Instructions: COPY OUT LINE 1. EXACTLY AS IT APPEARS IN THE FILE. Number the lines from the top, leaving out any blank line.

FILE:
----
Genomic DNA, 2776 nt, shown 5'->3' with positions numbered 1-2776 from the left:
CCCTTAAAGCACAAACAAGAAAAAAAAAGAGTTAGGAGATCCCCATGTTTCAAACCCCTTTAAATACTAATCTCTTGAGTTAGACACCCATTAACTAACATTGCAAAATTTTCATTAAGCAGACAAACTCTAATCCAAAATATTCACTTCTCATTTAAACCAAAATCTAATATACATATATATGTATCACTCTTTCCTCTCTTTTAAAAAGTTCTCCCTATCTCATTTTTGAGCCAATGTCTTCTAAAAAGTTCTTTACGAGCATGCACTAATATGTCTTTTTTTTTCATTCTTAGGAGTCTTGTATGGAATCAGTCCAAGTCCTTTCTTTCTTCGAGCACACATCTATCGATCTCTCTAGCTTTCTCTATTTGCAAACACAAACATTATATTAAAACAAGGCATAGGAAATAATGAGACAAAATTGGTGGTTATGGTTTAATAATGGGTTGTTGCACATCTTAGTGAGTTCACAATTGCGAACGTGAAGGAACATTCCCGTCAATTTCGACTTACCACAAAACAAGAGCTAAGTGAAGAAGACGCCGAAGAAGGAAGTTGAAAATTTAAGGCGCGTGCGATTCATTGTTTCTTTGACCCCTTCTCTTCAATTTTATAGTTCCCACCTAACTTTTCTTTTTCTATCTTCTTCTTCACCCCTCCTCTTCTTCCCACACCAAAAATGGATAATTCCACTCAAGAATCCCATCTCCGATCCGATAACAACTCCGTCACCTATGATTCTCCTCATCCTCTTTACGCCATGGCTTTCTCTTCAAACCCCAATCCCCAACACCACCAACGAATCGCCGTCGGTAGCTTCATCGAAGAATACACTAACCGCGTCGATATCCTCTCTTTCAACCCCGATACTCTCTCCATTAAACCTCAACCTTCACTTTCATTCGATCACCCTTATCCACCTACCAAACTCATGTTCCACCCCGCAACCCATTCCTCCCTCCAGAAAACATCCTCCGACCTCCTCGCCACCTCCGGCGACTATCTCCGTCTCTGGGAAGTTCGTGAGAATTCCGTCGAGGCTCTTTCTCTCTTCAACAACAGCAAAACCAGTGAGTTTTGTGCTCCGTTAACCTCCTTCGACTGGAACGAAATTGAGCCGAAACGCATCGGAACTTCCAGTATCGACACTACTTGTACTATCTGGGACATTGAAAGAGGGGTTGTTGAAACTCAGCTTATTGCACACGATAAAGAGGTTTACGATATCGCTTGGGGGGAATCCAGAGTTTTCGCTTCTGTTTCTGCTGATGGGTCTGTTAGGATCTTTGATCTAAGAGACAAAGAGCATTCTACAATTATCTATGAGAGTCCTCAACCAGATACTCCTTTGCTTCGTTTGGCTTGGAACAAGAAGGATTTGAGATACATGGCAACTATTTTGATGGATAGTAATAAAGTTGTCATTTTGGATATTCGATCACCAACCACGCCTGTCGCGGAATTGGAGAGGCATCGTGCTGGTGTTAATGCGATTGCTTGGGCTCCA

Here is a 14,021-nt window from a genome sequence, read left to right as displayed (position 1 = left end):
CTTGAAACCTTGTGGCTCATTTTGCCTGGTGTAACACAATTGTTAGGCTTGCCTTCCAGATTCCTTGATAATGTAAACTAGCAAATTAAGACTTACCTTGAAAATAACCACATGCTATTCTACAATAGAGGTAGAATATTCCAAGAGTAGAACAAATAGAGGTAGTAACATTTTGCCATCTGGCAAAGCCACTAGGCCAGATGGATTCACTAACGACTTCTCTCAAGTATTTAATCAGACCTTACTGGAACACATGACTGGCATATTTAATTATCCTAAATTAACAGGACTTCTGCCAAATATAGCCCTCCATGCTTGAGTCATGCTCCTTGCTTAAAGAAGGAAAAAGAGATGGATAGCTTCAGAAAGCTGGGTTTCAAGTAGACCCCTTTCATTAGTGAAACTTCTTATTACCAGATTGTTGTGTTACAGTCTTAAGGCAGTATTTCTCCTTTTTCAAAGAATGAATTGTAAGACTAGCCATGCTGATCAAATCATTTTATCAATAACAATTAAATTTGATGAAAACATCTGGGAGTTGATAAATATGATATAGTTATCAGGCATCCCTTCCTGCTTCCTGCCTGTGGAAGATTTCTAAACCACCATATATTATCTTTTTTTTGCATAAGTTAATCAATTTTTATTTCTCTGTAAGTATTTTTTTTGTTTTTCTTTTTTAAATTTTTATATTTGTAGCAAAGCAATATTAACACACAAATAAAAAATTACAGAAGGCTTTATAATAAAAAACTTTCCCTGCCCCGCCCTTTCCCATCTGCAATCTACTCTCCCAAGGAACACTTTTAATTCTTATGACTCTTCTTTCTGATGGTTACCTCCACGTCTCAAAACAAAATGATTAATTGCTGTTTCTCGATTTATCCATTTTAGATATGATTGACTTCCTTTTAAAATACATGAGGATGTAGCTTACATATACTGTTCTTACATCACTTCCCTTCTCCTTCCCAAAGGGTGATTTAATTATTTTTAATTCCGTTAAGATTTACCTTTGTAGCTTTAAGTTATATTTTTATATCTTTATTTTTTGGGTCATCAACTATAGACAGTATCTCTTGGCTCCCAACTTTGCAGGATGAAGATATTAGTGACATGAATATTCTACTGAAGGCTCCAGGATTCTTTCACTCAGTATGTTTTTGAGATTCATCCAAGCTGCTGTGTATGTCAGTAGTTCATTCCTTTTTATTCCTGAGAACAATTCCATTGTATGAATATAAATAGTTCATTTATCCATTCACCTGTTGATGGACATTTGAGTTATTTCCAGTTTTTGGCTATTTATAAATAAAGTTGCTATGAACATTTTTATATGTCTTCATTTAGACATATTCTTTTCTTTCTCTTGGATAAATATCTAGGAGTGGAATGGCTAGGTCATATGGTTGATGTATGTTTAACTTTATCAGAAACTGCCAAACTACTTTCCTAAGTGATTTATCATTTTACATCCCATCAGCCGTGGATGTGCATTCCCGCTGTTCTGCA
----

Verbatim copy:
Genomic DNA, 2776 nt, shown 5'->3' with positions numbered 1-2776 from the left: